River Ice, 2017.  Ilford Delta 400. Yellow filter. The Rikenon lens is plenty sharp for my needs.

River Ice, 2017.  Ilford Delta 400. Yellow filter. The Rikenon lens is plenty sharp for my needs.

River Ice 2017.  Ilford Delta 400. The lens is remarkably free of ghosting for an old single-coated design. Here the sun was directly in the frame.

River Ice 2017.  Ilford Delta 400. The lens is remarkably free of ghosting for an old single-coated design. Here the sun was directly in the frame.

Second, consider the winding mechanism. While the Rolleiflexes, Yashica-mats and Autocords have crank winding mechanisms which also cock the shutter, the next tier, which in the Ricoh line included the Diacords, had knob wind with auto-stop at the next frame. You have to manually cock the shutter for each shot.  I'm happy enough with that; in fact, I would be satisfied with a red window. Less to go wrong. I also find the pull-to-the-side cocking lever of the Seikosha shutter to be haptically satisfying for some reason. It's also handy for loosening up a sticky shutter with the lens cap on before taking the real shot. There are also Diacord models that had a Citizen shutter with a different cocking lever.

Third comes the focus ergonomics. Here I assert that the Diacord has the most wonderful focus control of any TLR. A unique see-saw, which Ricoh called the “Duo-lever” allows you to put your two thumbs on either side of the lens board and push down on one side or the other to adjust focus. Here's a little .gif to show you how it works.

The unique “teeter-totter” focus lever.

The unique “teeter-totter” focus lever.

Next is metering. The Diacord L model had an uncoupled selenium meter. The cell is behind the nameplate on the front and has two ranges. When the nameplate covers the cell, two slits expose just a small fraction of the surface to light, so it reads in bright light. When the cover is flipped up, the whole cell is exposed, so it reads in dim light. Simple and smart! The meter needle is read from a window on a circular calculator on the right side of the camera. The meter reads out in LV units—common in the late 50s, which you manually transfer to shutter speed and aperture settings using the readout scales above the viewing lens. Everything is viewed by looking down from above. The meter in mine still works, although not so accurate in dim light. If you don't care about a built in meter, the Diacord G model lacks a meter, but be careful, as some earlier versions of the G have the simpler Riconar lens.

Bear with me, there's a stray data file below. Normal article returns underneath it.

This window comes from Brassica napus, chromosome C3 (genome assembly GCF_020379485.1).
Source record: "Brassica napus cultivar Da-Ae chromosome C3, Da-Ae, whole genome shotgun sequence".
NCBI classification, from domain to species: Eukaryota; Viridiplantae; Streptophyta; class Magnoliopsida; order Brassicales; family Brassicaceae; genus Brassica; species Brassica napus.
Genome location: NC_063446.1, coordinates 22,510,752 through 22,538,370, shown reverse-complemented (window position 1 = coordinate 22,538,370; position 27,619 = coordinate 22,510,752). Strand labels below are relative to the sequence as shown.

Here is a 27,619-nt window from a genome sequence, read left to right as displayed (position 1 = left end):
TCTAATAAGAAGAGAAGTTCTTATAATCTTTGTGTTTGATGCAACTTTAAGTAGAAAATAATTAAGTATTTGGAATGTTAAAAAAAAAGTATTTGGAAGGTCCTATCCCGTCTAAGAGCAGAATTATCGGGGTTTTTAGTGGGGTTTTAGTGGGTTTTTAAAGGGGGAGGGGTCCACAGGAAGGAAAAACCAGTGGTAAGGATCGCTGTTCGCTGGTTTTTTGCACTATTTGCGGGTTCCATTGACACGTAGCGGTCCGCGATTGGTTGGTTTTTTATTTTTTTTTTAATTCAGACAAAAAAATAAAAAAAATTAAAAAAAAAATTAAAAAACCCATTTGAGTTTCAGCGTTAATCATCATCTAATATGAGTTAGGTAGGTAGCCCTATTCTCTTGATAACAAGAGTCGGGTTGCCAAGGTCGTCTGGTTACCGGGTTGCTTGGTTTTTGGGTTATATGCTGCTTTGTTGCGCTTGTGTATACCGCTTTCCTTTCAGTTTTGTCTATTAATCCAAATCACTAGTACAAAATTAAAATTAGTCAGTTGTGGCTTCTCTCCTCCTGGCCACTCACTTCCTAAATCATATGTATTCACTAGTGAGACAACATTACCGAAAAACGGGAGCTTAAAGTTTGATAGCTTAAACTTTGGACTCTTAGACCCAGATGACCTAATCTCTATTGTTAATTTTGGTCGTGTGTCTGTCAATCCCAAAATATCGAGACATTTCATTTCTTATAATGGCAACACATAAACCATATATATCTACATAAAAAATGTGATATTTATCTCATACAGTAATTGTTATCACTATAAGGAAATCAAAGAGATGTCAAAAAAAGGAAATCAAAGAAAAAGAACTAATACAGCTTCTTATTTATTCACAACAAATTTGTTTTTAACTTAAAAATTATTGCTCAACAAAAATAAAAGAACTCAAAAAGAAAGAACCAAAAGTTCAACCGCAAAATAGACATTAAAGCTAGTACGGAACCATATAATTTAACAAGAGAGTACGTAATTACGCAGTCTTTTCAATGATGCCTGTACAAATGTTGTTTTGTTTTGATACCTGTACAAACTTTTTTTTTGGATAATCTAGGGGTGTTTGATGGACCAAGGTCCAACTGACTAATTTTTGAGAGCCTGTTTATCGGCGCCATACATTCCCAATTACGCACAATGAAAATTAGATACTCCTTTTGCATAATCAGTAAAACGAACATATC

Finally, there are some features of TLRs that are usually not deal-breakers, but are worth considering. The Diacord has a hot shoe, which I think was rare in 1950s cameras. My model, which has the Seikosha MXL shutter, also has a self timer. The shutter button of the Diacord, as with Yashicas and the original Nikon F, is not drilled and tapped to accept a modern cable release. You have to obtain a “Leica nipple”, a little accessory that screws into threads which surround the shutter release sleeve, and then attach your cable release to that.

I've used my Diacord out in -20C weather and the shutter was still reasonably accurate. When I carry it on the street, it always attracts comments—no, not “is that a Rolleiflex?”, but more like “what is that”, “cool!”, “old school!”, “Is that a movie camera?”.

At the moment, the Ricohs are the sleepers of the TLR world. You can find a serviceable one on ebay for under $100 USD and then consider cleaning it up yourself, or sending it for a clean lube adjust if it's too grotty. Really, as long as the lens is not full of fungus and the shutter works at all, there's not much else to go wrong. I would recommend getting a lens hood, as the lens front element is only single coated and not deeply recessed. There are very inexpensive plastic lens hoods that use the Bay 1 filter mount; however, then you can't also mount a filter. For a bit more money you can get a metal lens hood that mounts over the outside of the Bay 1 bayonet and this allows you to also put filters on the inner bayonet.

Coming full circle, I've returned to my photographic roots.

Portrait of my father at 96, 2017. He bought our first Diacord circa 1958. Aperture about f5.6. Portra 160.

Portrait of my father at 96, 2017. He bought our first Diacord circa 1958. Aperture about f5.6. Portra 160.


Connect

Film photographer Howard Sandler is based in Canada.  See more of his work on Flickr